I got plenty.

To the tune of: Pete Seeger – Casey Jones

The Controversial Bit: yesterday morning, I posted on Twitter the following:

Hypothesis; people who write for free are using their secure financial situation as an unfair advantage. Any antitheses?

Notably, all the aspiring journalists I know were shocked that I asked this; most wannabe writers do work for free, as do most people in most fields that are difficult to get into but have (apparently) low skill criteria. Xero said “140 characters or less leaves no space for me to write why that’s so incredibly off the mark and kind of insulting… I’ve written for “experience” for 3 years and had a full time job so I can afford to. I’m not rich. I’m desperate to get in.”

I know of people who’ve worked for free for months to get into, say,  publishing, a median-wage profession with middling skill requirements. Notably, fields that need to find high-quality candidates amidst a sea of dross are more likely to support paid placements and internships (the law, say); those that have lots of suitable candidates can afford to exploit them (publishing, journalism).

However, writers writing for free to get into the industry aren’t the issue, though it’s interesting how this critique is applied to them.

The boring bit: Let’s think about journalism as a market, with a very few editors able to buy work. There are large numbers of writers supplying work, which would drive down the price of work to zero; this has been caused by a reduction of barriers to entry: networks, access, tools, literacy, relevant degrees, languages, etc. These barriers are going to decrease and  increase supply further, over time.

However, there are criteria that these editors need in their work which narrow the market; timeliness, quality, humour, analysis, reliability, accuracy; let’s refer to writers who fulfil these criteria as ‘talented’. If a publication had no criteria, the editor could literally employ anyone, though it’s unlikely he’d end with anything that was any good.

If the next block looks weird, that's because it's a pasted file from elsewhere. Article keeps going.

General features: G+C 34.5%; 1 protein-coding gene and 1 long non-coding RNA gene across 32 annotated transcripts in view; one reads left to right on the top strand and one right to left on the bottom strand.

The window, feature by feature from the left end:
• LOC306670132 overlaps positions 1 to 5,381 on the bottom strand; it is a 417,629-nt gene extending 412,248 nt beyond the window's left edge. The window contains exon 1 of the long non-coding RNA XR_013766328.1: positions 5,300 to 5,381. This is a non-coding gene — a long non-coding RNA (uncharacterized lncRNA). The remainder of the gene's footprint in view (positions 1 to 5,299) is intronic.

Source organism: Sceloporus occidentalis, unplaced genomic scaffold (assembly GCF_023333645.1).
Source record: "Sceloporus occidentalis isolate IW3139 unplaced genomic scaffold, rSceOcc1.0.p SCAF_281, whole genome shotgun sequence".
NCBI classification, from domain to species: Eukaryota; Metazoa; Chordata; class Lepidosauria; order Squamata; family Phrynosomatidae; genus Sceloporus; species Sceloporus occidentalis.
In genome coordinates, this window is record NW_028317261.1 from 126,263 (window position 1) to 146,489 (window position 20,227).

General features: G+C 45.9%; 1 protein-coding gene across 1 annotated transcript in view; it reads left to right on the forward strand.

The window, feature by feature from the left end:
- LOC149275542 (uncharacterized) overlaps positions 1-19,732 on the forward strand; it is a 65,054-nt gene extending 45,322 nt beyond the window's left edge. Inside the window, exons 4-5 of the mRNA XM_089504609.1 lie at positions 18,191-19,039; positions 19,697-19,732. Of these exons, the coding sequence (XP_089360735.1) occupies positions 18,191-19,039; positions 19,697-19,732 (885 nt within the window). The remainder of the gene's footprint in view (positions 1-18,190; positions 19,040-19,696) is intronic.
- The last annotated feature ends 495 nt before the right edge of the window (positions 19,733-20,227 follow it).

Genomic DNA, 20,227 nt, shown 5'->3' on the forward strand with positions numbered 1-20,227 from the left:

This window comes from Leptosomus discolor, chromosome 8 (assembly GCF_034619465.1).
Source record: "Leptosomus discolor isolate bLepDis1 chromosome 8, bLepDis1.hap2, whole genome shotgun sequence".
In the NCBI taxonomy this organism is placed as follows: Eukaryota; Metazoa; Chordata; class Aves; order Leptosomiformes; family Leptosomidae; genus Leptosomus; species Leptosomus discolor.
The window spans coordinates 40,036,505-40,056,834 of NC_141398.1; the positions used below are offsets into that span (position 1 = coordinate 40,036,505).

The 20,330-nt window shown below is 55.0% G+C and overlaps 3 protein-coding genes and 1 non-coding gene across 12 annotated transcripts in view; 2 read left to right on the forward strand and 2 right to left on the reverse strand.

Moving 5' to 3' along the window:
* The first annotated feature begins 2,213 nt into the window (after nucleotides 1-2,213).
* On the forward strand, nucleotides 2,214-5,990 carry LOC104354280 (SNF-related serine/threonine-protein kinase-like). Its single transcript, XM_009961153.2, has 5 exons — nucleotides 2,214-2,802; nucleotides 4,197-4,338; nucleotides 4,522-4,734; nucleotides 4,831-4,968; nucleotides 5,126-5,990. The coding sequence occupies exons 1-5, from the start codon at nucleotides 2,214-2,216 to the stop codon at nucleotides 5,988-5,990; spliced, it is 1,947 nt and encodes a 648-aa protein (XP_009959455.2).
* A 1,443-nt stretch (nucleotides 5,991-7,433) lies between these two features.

Now, it is likely, (as evinced by the huge number of acerbic wits on, say, RockPaperShotgun’s comments threads) that there’s a huge over-supply of potential talented writers. However, it’s a rare editor (normally an overworked writer himself) that has time to hunt down these writers and train away their flaws; so until someone comes up with an algorithm or crowd-sourcing solution that outperforms an editor in finding talent, they have to work with writers who have established their talent.

Erik Johnson argues that “Compensation brings about a type of consistency from a writing staff that a managing editor can trust much more than free help. As long as companies see the clear ROI when employing paid writers vs. unpaid, I doubt there will be a significant decline” (in paid writer’s rates).

So how do you prove talent?

Guild Wars 2 - Hamburg

Starting out:  To establish yourself in this market, you need to train on smaller sites or on your own blog, working for free, to improve your writing and profile, then submit your portfoilio to larger media; smaller websites are a good idea, as even if they don’t pay, you’re more likely to get noticed. As Debbie Timmins put it “People who write for free are honing their skills in the hopes that someone, someday will think it’s worth paying for.” Simple, right? No-one argues with their commitment to sacrificing time to establishing themselves. Martin Gaston agreed; “there is absolutely no chance I would have ever got a job without working for free.”

(If you want to know how to establish your talent, lots of people have written “How to get into journalism” pieces.”)

Who can write for free?  To write for free, you need some other means of supporting yourself. Often, for writers starting out, that means living at home with mum and dad, but the free time and state support of academia are also good; being independently wealthy is best of all. Those, like Xero, who work at a job as well as writing are somewhat rarer, if only because 9-5 jobs are excellent at leaving you unmotivated and jaded enough to put a severe cramp on your writing.

Basically, the larger your ability to subsidise yourself, the longer you can wait for success and the more time you’ll have to spend on honing your craft. As Benjamin White posited, “Rich people get experience for good jobs by virtue of being rich.” He’s missing out quite a lot of steps there, but we all understand the gist; basically, there isn’t equality of opportunity. When we talk about fairness here, then, we’re not talking about business being unfair; it’s about society having inequality built in from the start. Sad, but not much we can do it about it, and not particularly a problem of writing.